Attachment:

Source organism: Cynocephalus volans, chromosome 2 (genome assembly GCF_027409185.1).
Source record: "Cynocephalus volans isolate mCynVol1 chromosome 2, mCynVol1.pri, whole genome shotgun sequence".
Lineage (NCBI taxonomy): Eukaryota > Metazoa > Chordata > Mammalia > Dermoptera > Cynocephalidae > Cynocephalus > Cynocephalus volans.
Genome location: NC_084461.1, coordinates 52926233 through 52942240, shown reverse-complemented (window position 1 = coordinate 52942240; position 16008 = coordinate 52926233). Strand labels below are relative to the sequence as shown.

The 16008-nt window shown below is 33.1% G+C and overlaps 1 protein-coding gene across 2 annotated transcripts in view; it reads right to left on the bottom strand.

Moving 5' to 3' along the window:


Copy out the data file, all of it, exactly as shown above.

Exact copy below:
Source organism: Cynocephalus volans, chromosome 2 (genome assembly GCF_027409185.1).
Source record: "Cynocephalus volans isolate mCynVol1 chromosome 2, mCynVol1.pri, whole genome shotgun sequence".
Lineage (NCBI taxonomy): Eukaryota > Metazoa > Chordata > Mammalia > Dermoptera > Cynocephalidae > Cynocephalus > Cynocephalus volans.
Genome location: NC_084461.1, coordinates 52926233 through 52942240, shown reverse-complemented (window position 1 = coordinate 52942240; position 16008 = coordinate 52926233). Strand labels below are relative to the sequence as shown.

The 16008-nt window shown below is 33.1% G+C and overlaps 1 protein-coding gene across 2 annotated transcripts in view; it reads right to left on the bottom strand.

Moving 5' to 3' along the window: